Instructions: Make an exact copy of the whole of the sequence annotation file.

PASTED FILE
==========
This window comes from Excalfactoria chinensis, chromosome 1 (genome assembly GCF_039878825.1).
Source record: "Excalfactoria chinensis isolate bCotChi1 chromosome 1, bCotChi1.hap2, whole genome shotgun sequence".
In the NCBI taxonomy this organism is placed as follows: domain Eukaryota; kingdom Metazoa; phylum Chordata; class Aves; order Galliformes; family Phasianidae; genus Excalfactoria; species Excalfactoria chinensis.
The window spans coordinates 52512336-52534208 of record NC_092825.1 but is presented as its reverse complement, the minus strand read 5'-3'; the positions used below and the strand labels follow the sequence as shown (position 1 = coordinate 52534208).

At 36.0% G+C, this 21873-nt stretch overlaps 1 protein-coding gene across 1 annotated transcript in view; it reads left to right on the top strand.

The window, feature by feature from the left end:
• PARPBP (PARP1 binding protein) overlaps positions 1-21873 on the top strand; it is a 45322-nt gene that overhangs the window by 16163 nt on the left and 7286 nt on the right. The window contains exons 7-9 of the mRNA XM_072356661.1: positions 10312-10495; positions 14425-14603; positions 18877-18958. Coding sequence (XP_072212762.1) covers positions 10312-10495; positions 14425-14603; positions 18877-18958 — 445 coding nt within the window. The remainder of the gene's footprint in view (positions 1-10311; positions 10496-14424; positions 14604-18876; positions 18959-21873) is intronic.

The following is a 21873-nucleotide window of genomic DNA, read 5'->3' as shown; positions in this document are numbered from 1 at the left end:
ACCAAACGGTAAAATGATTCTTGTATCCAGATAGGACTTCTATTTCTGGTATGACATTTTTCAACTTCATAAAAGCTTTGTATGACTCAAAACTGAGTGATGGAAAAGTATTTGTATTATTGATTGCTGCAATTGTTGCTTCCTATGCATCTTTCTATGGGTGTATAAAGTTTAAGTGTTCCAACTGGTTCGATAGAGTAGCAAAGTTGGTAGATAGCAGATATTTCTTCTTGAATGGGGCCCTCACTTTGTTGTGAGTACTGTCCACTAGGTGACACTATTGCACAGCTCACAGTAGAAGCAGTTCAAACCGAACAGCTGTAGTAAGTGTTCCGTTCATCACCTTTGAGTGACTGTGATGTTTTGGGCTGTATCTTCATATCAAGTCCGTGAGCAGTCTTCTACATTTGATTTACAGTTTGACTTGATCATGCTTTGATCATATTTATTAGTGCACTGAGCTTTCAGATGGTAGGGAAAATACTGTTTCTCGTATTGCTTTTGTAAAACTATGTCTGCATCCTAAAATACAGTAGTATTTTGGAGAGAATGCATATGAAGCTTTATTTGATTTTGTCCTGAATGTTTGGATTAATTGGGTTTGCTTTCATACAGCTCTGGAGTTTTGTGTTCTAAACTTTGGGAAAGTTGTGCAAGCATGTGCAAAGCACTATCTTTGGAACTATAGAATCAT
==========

This window comes from Excalfactoria chinensis, chromosome 1 (genome assembly GCF_039878825.1).
Source record: "Excalfactoria chinensis isolate bCotChi1 chromosome 1, bCotChi1.hap2, whole genome shotgun sequence".
In the NCBI taxonomy this organism is placed as follows: domain Eukaryota; kingdom Metazoa; phylum Chordata; class Aves; order Galliformes; family Phasianidae; genus Excalfactoria; species Excalfactoria chinensis.
The window spans coordinates 52512336-52534208 of record NC_092825.1 but is presented as its reverse complement, the minus strand read 5'-3'; the positions used below and the strand labels follow the sequence as shown (position 1 = coordinate 52534208).

At 36.0% G+C, this 21873-nt stretch overlaps 1 protein-coding gene across 1 annotated transcript in view; it reads left to right on the top strand.

The window, feature by feature from the left end:
• PARPBP (PARP1 binding protein) overlaps positions 1-21873 on the top strand; it is a 45322-nt gene that overhangs the window by 16163 nt on the left and 7286 nt on the right. The window contains exons 7-9 of the mRNA XM_072356661.1: positions 10312-10495; positions 14425-14603; positions 18877-18958. Coding sequence (XP_072212762.1) covers positions 10312-10495; positions 14425-14603; positions 18877-18958 — 445 coding nt within the window. The remainder of the gene's footprint in view (positions 1-10311; positions 10496-14424; positions 14604-18876; positions 18959-21873) is intronic.

The following is a 21873-nucleotide window of genomic DNA, read 5'->3' as shown; positions in this document are numbered from 1 at the left end:
ACCAAACGGTAAAATGATTCTTGTATCCAGATAGGACTTCTATTTCTGGTATGACATTTTTCAACTTCATAAAAGCTTTGTATGACTCAAAACTGAGTGATGGAAAAGTATTTGTATTATTGATTGCTGCAATTGTTGCTTCCTATGCATCTTTCTATGGGTGTATAAAGTTTAAGTGTTCCAACTGGTTCGATAGAGTAGCAAAGTTGGTAGATAGCAGATATTTCTTCTTGAATGGGGCCCTCACTTTGTTGTGAGTACTGTCCACTAGGTGACACTATTGCACAGCTCACAGTAGAAGCAGTTCAAACCGAACAGCTGTAGTAAGTGTTCCGTTCATCACCTTTGAGTGACTGTGATGTTTTGGGCTGTATCTTCATATCAAGTCCGTGAGCAGTCTTCTACATTTGATTTACAGTTTGACTTGATCATGCTTTGATCATATTTATTAGTGCACTGAGCTTTCAGATGGTAGGGAAAATACTGTTTCTCGTATTGCTTTTGTAAAACTATGTCTGCATCCTAAAATACAGTAGTATTTTGGAGAGAATGCATATGAAGCTTTATTTGATTTTGTCCTGAATGTTTGGATTAATTGGGTTTGCTTTCATACAGCTCTGGAGTTTTGTGTTCTAAACTTTGGGAAAGTTGTGCAAGCATGTGCAAAGCACTATCTTTGGAACTATAGAATCAT